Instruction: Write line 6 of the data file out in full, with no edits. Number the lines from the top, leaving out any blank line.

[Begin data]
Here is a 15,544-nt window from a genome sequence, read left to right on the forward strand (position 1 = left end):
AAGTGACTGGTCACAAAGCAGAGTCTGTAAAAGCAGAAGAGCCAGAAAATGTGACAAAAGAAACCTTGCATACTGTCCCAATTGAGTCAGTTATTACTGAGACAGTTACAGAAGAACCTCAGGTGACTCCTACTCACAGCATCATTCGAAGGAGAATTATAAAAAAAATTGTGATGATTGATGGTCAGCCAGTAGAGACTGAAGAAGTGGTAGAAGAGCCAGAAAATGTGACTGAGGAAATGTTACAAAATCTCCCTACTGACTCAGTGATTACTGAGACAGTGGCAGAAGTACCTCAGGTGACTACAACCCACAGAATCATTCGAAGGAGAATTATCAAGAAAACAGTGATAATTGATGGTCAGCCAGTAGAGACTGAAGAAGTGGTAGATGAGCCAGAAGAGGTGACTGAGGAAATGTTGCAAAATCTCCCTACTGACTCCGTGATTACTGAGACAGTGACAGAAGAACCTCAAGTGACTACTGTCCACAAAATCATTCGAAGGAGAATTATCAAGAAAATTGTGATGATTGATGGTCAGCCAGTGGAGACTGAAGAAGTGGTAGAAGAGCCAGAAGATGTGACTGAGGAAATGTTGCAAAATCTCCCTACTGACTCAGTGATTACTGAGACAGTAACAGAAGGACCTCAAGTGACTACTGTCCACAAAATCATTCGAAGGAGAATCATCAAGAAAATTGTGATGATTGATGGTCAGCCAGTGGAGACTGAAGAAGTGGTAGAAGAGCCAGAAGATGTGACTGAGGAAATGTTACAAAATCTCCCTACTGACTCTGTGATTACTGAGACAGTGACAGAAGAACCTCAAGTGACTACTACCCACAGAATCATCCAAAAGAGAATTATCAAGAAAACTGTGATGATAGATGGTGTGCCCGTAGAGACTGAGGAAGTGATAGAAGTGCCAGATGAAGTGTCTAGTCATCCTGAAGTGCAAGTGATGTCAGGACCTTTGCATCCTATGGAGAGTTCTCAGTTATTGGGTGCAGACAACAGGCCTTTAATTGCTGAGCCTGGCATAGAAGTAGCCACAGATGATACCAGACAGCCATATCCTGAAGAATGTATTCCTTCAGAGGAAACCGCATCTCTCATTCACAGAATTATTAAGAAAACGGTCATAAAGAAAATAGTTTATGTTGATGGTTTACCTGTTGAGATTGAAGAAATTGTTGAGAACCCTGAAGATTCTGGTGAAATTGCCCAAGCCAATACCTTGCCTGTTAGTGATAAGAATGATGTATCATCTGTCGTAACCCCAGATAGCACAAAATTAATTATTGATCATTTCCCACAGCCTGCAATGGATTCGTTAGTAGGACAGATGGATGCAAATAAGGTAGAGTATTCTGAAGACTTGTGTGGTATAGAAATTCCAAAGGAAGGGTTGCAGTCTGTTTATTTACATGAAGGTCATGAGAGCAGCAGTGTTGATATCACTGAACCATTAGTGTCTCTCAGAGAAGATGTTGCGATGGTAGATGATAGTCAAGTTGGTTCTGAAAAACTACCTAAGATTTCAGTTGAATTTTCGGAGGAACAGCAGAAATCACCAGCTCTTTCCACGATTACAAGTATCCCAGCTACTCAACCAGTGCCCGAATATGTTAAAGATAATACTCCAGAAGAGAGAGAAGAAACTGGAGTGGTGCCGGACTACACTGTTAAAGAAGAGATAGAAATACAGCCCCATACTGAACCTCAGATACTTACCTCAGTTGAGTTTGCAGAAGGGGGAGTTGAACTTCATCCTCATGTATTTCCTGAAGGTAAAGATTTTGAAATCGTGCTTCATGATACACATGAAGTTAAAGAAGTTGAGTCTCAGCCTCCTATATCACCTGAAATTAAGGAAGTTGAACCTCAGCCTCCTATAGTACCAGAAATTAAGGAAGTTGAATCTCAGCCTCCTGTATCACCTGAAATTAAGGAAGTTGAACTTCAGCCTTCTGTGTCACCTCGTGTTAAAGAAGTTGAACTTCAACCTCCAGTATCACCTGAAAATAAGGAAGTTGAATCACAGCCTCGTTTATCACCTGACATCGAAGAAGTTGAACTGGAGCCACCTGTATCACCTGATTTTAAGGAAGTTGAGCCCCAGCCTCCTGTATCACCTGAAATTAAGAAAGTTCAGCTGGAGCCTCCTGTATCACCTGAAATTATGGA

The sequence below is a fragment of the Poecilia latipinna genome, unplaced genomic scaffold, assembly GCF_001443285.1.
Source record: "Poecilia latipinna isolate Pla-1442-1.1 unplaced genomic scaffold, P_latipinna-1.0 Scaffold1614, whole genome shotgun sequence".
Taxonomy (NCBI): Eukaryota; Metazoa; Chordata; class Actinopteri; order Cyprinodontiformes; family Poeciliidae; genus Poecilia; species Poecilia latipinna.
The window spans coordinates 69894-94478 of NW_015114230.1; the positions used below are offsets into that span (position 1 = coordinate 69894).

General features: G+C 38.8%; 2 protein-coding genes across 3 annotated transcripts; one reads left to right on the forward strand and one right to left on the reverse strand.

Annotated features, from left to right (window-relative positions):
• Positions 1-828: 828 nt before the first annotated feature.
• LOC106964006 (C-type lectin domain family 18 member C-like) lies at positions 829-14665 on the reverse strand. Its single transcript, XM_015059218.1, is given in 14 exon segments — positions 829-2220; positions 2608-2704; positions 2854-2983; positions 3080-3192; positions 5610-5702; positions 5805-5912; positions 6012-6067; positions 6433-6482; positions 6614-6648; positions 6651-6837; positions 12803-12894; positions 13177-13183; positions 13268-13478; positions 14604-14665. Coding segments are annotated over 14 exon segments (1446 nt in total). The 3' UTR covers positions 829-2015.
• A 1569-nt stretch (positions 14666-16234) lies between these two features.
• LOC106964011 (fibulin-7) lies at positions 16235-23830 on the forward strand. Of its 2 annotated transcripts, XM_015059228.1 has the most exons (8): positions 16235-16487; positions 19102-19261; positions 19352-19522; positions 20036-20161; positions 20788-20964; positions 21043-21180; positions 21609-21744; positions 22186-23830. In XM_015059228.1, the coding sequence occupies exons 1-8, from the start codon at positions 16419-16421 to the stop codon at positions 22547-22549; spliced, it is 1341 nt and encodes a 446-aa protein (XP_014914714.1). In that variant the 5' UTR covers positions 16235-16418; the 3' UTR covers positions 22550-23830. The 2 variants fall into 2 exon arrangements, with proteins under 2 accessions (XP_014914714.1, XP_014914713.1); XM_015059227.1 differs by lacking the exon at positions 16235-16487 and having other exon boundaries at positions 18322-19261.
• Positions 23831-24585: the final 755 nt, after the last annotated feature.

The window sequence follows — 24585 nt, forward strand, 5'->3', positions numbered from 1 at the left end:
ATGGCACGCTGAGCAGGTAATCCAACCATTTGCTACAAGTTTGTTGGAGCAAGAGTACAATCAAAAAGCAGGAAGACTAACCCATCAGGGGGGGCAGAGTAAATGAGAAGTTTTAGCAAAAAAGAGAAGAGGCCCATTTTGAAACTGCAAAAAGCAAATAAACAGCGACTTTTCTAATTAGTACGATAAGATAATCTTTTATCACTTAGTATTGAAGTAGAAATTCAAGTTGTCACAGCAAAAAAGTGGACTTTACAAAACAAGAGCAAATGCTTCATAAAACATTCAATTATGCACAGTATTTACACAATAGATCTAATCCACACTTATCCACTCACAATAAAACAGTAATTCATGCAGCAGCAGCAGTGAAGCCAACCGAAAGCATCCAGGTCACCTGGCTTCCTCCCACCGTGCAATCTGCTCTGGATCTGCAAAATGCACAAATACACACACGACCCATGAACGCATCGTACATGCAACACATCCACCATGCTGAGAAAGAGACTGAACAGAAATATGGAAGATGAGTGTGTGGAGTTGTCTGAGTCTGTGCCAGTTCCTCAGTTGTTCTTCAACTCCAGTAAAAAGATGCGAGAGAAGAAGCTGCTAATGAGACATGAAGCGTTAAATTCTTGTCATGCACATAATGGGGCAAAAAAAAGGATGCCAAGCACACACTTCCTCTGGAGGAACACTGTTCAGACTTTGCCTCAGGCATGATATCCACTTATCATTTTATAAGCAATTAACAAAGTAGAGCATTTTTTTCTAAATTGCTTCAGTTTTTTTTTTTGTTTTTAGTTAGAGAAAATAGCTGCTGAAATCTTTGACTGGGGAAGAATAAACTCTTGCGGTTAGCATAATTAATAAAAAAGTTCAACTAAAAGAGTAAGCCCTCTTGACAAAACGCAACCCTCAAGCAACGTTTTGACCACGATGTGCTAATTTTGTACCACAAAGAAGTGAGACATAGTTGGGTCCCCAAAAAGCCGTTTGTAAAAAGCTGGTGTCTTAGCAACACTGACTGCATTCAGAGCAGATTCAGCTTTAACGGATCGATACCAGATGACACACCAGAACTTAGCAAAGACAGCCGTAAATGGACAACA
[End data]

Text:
The window spans coordinates 69894-94478 of NW_015114230.1; the positions used below are offsets into that span (position 1 = coordinate 69894).